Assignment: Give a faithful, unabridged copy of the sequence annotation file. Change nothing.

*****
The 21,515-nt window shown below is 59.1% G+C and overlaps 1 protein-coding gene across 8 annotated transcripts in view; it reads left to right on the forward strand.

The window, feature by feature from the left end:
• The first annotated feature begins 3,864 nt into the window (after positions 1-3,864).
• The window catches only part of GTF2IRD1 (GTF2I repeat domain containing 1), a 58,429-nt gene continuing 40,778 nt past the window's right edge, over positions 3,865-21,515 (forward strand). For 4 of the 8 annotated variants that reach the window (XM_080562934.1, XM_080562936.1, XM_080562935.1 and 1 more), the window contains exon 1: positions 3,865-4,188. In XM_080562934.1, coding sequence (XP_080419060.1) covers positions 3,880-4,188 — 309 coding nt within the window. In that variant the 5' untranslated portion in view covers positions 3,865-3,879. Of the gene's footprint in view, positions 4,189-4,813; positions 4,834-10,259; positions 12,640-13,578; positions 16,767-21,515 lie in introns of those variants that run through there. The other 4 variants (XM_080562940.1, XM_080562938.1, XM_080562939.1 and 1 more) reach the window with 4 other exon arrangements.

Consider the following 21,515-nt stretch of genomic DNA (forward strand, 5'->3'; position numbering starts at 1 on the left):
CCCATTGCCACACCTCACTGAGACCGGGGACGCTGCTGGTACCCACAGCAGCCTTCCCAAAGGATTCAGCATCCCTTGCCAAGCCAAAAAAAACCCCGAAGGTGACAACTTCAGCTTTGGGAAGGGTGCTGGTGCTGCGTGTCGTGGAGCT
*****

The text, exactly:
The 21,515-nt window shown below is 59.1% G+C and overlaps 1 protein-coding gene across 8 annotated transcripts in view; it reads left to right on the forward strand.

The window, feature by feature from the left end:
• The first annotated feature begins 3,864 nt into the window (after positions 1-3,864).
• The window catches only part of GTF2IRD1 (GTF2I repeat domain containing 1), a 58,429-nt gene continuing 40,778 nt past the window's right edge, over positions 3,865-21,515 (forward strand). For 4 of the 8 annotated variants that reach the window (XM_080562934.1, XM_080562936.1, XM_080562935.1 and 1 more), the window contains exon 1: positions 3,865-4,188. In XM_080562934.1, coding sequence (XP_080419060.1) covers positions 3,880-4,188 — 309 coding nt within the window. In that variant the 5' untranslated portion in view covers positions 3,865-3,879. Of the gene's footprint in view, positions 4,189-4,813; positions 4,834-10,259; positions 12,640-13,578; positions 16,767-21,515 lie in introns of those variants that run through there. The other 4 variants (XM_080562940.1, XM_080562938.1, XM_080562939.1 and 1 more) reach the window with 4 other exon arrangements.

Consider the following 21,515-nt stretch of genomic DNA (forward strand, 5'->3'; position numbering starts at 1 on the left):
CCCATTGCCACACCTCACTGAGACCGGGGACGCTGCTGGTACCCACAGCAGCCTTCCCAAAGGATTCAGCATCCCTTGCCAAGCCAAAAAAAACCCCGAAGGTGACAACTTCAGCTTTGGGAAGGGTGCTGGTGCTGCGTGTCGTGGAGCT